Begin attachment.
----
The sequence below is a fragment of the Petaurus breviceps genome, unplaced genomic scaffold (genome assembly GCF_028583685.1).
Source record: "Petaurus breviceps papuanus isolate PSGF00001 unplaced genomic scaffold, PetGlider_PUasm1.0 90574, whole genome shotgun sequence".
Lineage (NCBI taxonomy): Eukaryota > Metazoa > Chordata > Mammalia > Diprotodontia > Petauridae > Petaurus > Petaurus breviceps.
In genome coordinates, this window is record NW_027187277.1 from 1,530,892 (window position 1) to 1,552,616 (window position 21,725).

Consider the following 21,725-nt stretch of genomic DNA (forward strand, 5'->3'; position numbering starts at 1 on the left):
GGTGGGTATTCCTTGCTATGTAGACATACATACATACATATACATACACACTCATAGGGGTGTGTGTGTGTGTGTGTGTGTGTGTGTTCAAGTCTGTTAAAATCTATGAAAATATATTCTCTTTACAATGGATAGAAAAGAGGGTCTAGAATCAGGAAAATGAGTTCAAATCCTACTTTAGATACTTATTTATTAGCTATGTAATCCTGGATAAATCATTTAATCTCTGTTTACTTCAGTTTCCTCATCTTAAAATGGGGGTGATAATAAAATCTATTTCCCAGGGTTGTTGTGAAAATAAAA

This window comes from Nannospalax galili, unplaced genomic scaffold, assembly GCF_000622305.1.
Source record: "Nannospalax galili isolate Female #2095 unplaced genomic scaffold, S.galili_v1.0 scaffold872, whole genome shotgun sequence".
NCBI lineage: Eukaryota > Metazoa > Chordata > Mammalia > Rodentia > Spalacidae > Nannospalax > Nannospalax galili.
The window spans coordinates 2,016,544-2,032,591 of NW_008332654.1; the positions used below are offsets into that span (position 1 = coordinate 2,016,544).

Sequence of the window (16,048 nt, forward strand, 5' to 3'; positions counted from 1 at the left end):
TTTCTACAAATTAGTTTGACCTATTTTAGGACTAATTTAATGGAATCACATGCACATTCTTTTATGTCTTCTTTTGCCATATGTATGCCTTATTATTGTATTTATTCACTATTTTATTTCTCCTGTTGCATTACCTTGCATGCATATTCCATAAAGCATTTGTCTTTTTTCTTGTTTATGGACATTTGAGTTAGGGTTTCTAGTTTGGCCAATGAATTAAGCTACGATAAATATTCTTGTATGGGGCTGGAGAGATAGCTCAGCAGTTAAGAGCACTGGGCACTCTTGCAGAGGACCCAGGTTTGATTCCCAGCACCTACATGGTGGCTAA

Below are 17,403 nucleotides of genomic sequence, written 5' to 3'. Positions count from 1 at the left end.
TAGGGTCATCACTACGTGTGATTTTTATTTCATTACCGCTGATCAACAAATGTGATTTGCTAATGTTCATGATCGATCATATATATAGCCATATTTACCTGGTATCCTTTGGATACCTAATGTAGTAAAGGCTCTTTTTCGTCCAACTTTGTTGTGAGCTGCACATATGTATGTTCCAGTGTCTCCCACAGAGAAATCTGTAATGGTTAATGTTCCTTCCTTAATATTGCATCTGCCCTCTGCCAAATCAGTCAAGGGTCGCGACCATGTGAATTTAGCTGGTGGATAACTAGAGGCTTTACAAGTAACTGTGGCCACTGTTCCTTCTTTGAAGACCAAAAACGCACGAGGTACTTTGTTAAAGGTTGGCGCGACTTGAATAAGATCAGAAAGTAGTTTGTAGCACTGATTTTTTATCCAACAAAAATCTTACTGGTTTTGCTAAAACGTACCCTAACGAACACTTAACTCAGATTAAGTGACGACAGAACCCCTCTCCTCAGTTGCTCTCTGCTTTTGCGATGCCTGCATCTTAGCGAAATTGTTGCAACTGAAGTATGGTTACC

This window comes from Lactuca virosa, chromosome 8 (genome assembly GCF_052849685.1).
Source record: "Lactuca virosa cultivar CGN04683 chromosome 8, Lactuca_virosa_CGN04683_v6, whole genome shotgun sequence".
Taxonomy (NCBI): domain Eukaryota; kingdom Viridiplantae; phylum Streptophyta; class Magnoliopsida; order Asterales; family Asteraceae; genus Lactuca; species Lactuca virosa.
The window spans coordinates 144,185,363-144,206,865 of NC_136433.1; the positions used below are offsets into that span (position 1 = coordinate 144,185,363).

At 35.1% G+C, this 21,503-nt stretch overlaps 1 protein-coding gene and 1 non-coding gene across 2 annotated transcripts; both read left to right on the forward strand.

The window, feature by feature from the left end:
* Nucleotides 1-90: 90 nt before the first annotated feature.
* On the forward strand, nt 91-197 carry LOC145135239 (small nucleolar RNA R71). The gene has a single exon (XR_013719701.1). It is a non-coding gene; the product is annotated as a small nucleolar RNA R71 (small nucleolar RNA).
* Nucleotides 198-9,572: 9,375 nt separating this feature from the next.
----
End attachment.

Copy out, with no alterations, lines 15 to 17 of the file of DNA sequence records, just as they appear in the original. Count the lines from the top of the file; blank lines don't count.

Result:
This window comes from Lactuca virosa, chromosome 8 (genome assembly GCF_052849685.1).
Source record: "Lactuca virosa cultivar CGN04683 chromosome 8, Lactuca_virosa_CGN04683_v6, whole genome shotgun sequence".
Taxonomy (NCBI): domain Eukaryota; kingdom Viridiplantae; phylum Streptophyta; class Magnoliopsida; order Asterales; family Asteraceae; genus Lactuca; species Lactuca virosa.